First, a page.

close this folder3. Mining and industry
View the document(introduction...)
close this folder3.1 Freshwater augmentation technologies
View the document(introduction...)
View the document3.1.1 Groundwater harvesting
View the document3.1.2 Surface water harvesting
close this folder3.2 Water quality improvement technologies
View the document3.2.1 Electrodialysis
close this folder3.3 Wastewater treatment technologies and reuse
View the document3.3.1 Industrial water reuse
close this folder3.4 Water conservation
View the document3.4.1 Dry cooling at power stations
View the document3.4.2 Utilisation of seawater for power station cooling
close this folderPart C - Case studies
View the document4.1 Tied ridging - Domboshawa, Zimbabwe
View the document4.2 Freshwater augmentation - cloud seeding, Zimbabwe
View the document4.3 Tidal irrigation, the Gambia
View the document4.4 Spring protection - Mukono district, Uganda
View the document4.5 Water augmentation - Laikipia district, Kenya
View the document4.6 Recycled water - Achimota Brewery, Ghana
View the document4.7 Water recycling - Tarkwa gold fields, Ghana
close this folderPart D - Annexes
View the document1. List of abbreviations
View the document2. Table of conversion factors for metric and U.S. Customary Units
View the documentPart E - Institutional profiles

Part E - Institutional profiles

The UNEP Water Branch

The UNEP Water Branch was established on 1 January 1996, with the consolidation of the former Freshwater Unit and the Oceans and Coastal Areas Programme Activity Center (OCA/PAC).

A main function of the Water Branch is to promote and facilitate integrated water management, focusing on rivers, lakes and other freshwater systems, groundwater, and the coastal and marine waters into which they ultimately drain, including their living resources. The Water Branch integrates UNEP's water activities across (i) physical boundaries, (ii) disciplines, and (iii) types of water (fresh and marine waters). Particular attention is directed to internationally-shared water systems, including promotion of mechanisms for enhancing international cooperation for their sustainable management and use, as well as assisting riparian countries to undertake trans-boundary diagnostic analyses and to develop comprehensive management action plans. The focus is on both the scientific and technical issues (water supply and demand, pollution sources, flora, fauna, etc.) And the social, economic, institutional, legal and political issues that fundamentally shape the way in which humans use their water resources.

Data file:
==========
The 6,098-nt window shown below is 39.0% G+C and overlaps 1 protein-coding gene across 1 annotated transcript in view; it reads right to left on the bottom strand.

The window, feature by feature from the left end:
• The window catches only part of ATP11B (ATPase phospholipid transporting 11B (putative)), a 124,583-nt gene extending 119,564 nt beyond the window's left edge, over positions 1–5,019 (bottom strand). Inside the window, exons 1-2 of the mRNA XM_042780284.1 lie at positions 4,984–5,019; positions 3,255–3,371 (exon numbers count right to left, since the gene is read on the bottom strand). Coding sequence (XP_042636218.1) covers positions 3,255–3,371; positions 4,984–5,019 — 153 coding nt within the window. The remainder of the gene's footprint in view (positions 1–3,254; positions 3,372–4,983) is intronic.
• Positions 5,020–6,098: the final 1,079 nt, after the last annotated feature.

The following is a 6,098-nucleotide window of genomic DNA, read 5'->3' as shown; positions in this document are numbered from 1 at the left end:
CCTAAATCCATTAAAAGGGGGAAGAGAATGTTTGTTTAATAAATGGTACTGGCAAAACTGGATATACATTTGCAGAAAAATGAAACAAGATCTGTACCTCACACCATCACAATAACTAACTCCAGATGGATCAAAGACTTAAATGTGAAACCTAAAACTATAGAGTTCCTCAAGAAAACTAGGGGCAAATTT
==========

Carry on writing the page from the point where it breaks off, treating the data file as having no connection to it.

The Water Branch is UNEP's focal point for its role as secretariat of the Global Programme of Action for the Protection of the Marine Environment from Land-based Activities, including its Technical Coordination Office in The Hague, The Netherlands. The Water Branch also administers and supports UNEP's 13 Regional Seas Programme involving more than 140 coastal States throughout the world, as well as UNEP's activities in support of such initiatives as the Barbados Programme of Action for Sustainable Development of Small Island Developing States, the International Coral Reef Initiative and the Global Plan of Action for the conservation, Management and Utilization of Marine Mammals.